Building starting with a very poor map with parallel_autobuild


parallel_autobuild: Tom Terwilliger


The goal of parallel_autobuild is to build models starting from very poor maps. In this situation most of the models created by autobuild are not very good, but some will be a little better than others. The strategy is to find these slightly-better models and iterate model-building based on them.

The working hypothesis for parallel_autobuild is that the quality of the starting map is a key determinant of how good the final model will be. The strategy is then to take a starting map and data, get the best model from this starting point, and use it to calculate a new starting map that is hopefully a little better than the first one. Iterating this process may finally lead to a starting map that is good enough to yield a complete model.

How parallel autobuild works

parallel_autobuild is a tool to carry out the process of picking good models from many autobuild runs automatically. It will run parallel jobs of phenix.autobuild, identify the best model and the corresponding map, then take the best map as the starting point for another cycle of building.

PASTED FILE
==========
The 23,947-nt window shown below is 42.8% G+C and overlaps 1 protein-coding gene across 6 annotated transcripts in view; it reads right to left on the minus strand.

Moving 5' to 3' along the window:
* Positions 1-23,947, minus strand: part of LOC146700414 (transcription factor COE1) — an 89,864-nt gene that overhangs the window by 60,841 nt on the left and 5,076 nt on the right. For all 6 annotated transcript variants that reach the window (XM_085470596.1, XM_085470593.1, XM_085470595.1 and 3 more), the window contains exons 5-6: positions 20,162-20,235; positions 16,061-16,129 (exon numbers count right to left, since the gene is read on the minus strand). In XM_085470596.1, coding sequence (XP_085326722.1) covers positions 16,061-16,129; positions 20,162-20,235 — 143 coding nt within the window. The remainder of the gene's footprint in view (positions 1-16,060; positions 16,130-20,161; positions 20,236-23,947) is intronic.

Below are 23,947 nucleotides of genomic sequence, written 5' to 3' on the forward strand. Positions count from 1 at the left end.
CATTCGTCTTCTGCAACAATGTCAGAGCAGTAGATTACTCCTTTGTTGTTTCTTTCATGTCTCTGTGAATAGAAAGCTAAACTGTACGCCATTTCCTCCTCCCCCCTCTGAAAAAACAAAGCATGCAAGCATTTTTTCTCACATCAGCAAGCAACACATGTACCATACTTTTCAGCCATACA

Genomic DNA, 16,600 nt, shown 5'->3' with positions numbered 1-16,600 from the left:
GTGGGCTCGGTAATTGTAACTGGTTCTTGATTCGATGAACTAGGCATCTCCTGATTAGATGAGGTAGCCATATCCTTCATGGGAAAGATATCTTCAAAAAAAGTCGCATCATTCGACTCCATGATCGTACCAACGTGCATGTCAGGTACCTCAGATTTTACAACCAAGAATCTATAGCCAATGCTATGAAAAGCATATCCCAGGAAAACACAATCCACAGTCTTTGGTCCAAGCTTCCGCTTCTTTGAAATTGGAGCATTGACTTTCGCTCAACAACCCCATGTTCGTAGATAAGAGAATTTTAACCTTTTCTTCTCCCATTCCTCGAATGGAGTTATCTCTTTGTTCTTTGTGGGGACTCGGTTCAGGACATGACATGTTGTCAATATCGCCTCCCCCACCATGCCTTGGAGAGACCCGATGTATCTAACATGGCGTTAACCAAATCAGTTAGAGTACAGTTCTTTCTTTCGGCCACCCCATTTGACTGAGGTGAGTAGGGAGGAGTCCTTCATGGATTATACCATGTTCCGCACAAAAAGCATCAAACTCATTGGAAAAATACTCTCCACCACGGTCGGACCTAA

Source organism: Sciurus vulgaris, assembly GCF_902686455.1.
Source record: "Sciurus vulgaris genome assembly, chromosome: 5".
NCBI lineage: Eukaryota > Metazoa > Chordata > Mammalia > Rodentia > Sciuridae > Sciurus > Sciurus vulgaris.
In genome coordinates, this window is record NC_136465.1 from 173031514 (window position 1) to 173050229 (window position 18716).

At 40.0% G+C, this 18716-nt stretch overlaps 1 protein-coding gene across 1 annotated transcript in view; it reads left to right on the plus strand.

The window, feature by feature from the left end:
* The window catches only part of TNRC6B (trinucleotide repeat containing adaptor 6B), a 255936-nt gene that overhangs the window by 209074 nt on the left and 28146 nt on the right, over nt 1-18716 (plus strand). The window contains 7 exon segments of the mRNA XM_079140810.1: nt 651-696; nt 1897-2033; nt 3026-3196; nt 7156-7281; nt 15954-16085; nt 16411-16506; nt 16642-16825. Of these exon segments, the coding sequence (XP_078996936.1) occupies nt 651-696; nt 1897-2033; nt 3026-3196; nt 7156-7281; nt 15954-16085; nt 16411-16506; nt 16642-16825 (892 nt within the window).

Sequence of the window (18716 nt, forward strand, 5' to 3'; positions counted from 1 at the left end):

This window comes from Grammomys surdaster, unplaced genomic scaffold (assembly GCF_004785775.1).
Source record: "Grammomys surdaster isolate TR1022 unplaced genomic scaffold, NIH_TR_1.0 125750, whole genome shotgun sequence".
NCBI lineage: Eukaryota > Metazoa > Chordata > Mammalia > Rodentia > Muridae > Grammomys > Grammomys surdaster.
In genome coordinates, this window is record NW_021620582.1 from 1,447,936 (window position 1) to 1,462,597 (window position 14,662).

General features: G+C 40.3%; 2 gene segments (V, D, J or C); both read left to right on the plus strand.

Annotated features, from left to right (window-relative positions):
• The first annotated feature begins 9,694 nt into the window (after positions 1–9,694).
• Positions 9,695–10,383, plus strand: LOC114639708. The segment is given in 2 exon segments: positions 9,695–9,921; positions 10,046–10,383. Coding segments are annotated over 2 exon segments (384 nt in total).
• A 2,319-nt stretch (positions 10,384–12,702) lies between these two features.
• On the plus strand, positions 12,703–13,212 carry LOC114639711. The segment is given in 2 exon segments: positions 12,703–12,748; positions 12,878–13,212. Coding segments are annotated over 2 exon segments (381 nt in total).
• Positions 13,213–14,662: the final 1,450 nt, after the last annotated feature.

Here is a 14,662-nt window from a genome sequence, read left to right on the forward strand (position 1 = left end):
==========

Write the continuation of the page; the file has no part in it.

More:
The choice of what is the best model is not always obvious. Parallel_autobuild uses the R-values of the models to make this choice if the R is less than 0.50 (by default), and if all R-values are higher, the map correlation of each model to its corresponding density-modified map is used to make the choice.

Inputs for parallel autobuild

The inputs for parallel autobuild are the same as for autobuild, with the addition of a few control parameters. Also parallel autobuild requires you to specify what each input file is (it won't guess). The main parameters are the number of processors to use, the number of overall cycles, and the number of parallel autobuild jobs to be run in each cycle. The number of processors available for each autobuild job then determines how many models are built in each autobuild cycle.

You can also specify whether the model obtained on each cycle is to be used in the next cycle (by default, if you supply a starting model the model obtained each cycle is used, and if you do not, it is tossed and only the new map is used.)

A run_command keyword allows you to specify how jobs are to be run. Parallel autobuild can be run on a queueing system (with a command such as qsub) or on a multiprocessor machine (e.g., with sh).

Possible Problems

Please note that for parallel_autobuild the input data file must be an MTZ file and it must have columns for FP SIGFP FreeR_flag. A convenient way to create the right file is to run phenix.autobuild with your data (you don't need to let it finish, just get started), then use the exptl_fobs_freeR_flags.mtz (or overall_best.refine_data.mtz) it creates as your data file for phenix.parallel_autobuild.

Specific limitations:

Parallel_autobuild does not recombine models from different parallel runs. It is possible that the use of phenix.combine_models with parallel_autobuild could further improve its performance.



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